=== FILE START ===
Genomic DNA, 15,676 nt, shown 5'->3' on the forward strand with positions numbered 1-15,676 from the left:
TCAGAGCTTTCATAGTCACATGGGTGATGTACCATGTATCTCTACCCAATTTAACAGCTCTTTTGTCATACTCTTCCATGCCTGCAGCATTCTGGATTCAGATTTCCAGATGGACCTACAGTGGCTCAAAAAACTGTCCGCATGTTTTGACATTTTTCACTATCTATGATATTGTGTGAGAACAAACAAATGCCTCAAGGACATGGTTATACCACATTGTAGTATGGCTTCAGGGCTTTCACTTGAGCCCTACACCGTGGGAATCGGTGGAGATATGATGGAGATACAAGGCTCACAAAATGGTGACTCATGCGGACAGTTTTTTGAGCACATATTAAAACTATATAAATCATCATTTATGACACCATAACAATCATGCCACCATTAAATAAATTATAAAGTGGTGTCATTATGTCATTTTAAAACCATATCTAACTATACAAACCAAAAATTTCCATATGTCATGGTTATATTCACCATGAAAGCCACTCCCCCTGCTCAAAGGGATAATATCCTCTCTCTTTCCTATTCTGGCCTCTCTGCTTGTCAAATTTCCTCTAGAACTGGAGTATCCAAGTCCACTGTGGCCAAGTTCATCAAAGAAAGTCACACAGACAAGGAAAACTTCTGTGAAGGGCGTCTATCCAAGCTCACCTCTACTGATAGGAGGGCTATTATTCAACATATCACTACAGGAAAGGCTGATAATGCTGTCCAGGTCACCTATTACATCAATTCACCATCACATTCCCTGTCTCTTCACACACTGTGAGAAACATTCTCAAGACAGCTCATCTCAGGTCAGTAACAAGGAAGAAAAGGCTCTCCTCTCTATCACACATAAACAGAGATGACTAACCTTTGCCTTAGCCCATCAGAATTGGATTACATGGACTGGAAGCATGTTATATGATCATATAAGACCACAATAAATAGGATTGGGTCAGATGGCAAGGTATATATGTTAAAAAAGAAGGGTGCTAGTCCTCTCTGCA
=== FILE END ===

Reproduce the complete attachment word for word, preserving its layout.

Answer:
Genomic DNA, 15,676 nt, shown 5'->3' on the forward strand with positions numbered 1-15,676 from the left:
TCAGAGCTTTCATAGTCACATGGGTGATGTACCATGTATCTCTACCCAATTTAACAGCTCTTTTGTCATACTCTTCCATGCCTGCAGCATTCTGGATTCAGATTTCCAGATGGACCTACAGTGGCTCAAAAAACTGTCCGCATGTTTTGACATTTTTCACTATCTATGATATTGTGTGAGAACAAACAAATGCCTCAAGGACATGGTTATACCACATTGTAGTATGGCTTCAGGGCTTTCACTTGAGCCCTACACCGTGGGAATCGGTGGAGATATGATGGAGATACAAGGCTCACAAAATGGTGACTCATGCGGACAGTTTTTTGAGCACATATTAAAACTATATAAATCATCATTTATGACACCATAACAATCATGCCACCATTAAATAAATTATAAAGTGGTGTCATTATGTCATTTTAAAACCATATCTAACTATACAAACCAAAAATTTCCATATGTCATGGTTATATTCACCATGAAAGCCACTCCCCCTGCTCAAAGGGATAATATCCTCTCTCTTTCCTATTCTGGCCTCTCTGCTTGTCAAATTTCCTCTAGAACTGGAGTATCCAAGTCCACTGTGGCCAAGTTCATCAAAGAAAGTCACACAGACAAGGAAAACTTCTGTGAAGGGCGTCTATCCAAGCTCACCTCTACTGATAGGAGGGCTATTATTCAACATATCACTACAGGAAAGGCTGATAATGCTGTCCAGGTCACCTATTACATCAATTCACCATCACATTCCCTGTCTCTTCACACACTGTGAGAAACATTCTCAAGACAGCTCATCTCAGGTCAGTAACAAGGAAGAAAAGGCTCTCCTCTCTATCACACATAAACAGAGATGACTAACCTTTGCCTTAGCCCATCAGAATTGGATTACATGGACTGGAAGCATGTTATATGATCATATAAGACCACAATAAATAGGATTGGGTCAGATGGCAAGGTATATATGTTAAAAAAGAAGGGTGCTAGTCCTCTCTGCA